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New world-leading robotic surgery at the SAN

The da Vinci Xi robot is a new operating theater machine that enables often life-saving procedures through small keyhole incisions in a patient

New world-leading robotic surgery at the SAN

Surgical staff are delighted with the new technology. [Photo courtesy of Adventist Record]

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Sydney Adventist Hospital has installed world-leading robotic technology designed to provide more precise surgery and faster recovery time for patients.

The da Vinci Xi robot is a new $A2 million-plus, or 1.5 million USD, operating theater machine used for colorectal, gynecological, heart, prostate and other conditions, enabling often life-saving procedures through small keyhole incisions in a patient. It features an internal camera and four robotic spider-like arms.

Surgeons control the robotic arms as they view 3D internal images through a monitor while sitting at a futuristic video game-style console. The arms have joints that allow a wide range of movement and have instruments attached that provide the ability to cut, move, attach to, cauterize and manipulate what the surgeon is working on. The tools can navigate into hard-to-reach areas and the intelligent technology allows constant position rechecking and provides great stability for surgeons needing delicacy and precision.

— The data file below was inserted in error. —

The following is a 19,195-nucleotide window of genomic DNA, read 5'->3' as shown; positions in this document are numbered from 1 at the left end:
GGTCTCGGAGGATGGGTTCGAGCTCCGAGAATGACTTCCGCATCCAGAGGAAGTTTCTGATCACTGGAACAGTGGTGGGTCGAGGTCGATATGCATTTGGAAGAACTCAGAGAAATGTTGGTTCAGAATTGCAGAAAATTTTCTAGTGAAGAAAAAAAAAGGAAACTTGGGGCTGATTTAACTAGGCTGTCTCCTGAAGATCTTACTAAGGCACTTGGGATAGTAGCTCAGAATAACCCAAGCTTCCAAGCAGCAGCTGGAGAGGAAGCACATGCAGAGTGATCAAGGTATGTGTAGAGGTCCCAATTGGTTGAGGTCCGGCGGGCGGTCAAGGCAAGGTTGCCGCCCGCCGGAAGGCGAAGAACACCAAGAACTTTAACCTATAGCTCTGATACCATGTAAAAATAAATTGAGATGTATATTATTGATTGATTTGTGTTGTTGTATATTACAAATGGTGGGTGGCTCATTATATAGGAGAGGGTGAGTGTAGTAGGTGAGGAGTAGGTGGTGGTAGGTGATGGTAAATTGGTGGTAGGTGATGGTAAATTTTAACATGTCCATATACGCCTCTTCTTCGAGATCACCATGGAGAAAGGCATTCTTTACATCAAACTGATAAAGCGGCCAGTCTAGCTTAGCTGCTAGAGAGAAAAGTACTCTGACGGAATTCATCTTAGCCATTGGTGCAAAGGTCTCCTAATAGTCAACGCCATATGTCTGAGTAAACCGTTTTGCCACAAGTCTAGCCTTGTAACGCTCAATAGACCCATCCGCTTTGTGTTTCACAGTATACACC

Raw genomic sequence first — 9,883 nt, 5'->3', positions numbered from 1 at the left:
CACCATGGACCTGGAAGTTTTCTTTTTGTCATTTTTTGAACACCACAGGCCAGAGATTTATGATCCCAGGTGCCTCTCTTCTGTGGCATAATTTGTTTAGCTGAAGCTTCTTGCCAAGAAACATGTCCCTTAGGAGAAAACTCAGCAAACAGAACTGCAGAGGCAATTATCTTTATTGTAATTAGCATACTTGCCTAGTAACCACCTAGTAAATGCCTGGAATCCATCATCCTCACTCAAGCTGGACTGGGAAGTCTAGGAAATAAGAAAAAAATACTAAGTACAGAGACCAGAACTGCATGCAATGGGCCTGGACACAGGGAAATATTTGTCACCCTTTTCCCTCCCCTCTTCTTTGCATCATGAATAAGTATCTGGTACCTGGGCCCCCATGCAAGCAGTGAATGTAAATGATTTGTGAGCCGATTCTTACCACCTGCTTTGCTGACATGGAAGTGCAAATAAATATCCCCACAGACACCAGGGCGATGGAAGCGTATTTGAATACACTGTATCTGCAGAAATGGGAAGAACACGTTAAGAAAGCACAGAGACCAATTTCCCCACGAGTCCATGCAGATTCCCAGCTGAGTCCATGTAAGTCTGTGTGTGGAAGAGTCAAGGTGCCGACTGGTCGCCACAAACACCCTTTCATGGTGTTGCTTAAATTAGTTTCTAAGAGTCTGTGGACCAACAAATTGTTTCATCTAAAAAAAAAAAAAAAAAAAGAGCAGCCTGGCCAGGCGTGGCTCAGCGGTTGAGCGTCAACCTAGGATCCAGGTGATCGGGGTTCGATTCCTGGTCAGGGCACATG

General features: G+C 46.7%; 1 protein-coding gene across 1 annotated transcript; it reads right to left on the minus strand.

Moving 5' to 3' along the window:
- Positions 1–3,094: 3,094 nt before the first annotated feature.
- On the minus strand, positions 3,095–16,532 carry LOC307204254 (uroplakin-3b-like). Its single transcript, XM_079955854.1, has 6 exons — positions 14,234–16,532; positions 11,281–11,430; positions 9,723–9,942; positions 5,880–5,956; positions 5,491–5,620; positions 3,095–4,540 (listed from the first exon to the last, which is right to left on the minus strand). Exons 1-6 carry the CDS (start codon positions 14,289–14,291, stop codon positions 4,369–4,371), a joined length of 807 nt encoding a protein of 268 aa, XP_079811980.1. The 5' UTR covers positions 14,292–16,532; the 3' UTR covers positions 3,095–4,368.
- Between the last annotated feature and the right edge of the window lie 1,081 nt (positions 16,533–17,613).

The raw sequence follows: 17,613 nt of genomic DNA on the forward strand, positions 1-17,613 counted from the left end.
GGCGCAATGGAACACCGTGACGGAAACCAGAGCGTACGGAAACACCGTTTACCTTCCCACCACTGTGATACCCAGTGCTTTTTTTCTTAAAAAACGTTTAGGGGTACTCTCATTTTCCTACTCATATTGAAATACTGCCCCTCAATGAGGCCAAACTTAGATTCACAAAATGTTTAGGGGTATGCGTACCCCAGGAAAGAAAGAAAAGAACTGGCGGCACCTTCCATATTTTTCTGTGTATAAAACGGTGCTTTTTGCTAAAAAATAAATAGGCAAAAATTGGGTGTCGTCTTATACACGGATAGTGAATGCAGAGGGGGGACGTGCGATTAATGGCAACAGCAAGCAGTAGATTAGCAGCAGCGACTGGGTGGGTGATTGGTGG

Head of robotic colorectal surgery at the San, Dr. Stephen Pillinger, said the new robot is groundbreaking.

“The Xi is the latest generation of robots and it is really groundbreaking in terms of what we can do from a surgical perspective,” he said. “The Xi has a movable boom that holds the arms which means it can operate through a 270-degree field of movement and which essentially means we can go three-quarters of the way around the abdomen. Essentially, it vastly expands what we can do.

“Many people have contributed their time, energy and resources to establish the colorectal robotic surgery unit at the San with the motivation to offer the most state-of-the-art minimally invasive surgical service for our patients,” Dr. Pillinger added.

“Our patients recover quicker, have less pain and are back to their normal activities quicker, with excellent cancer outcomes.”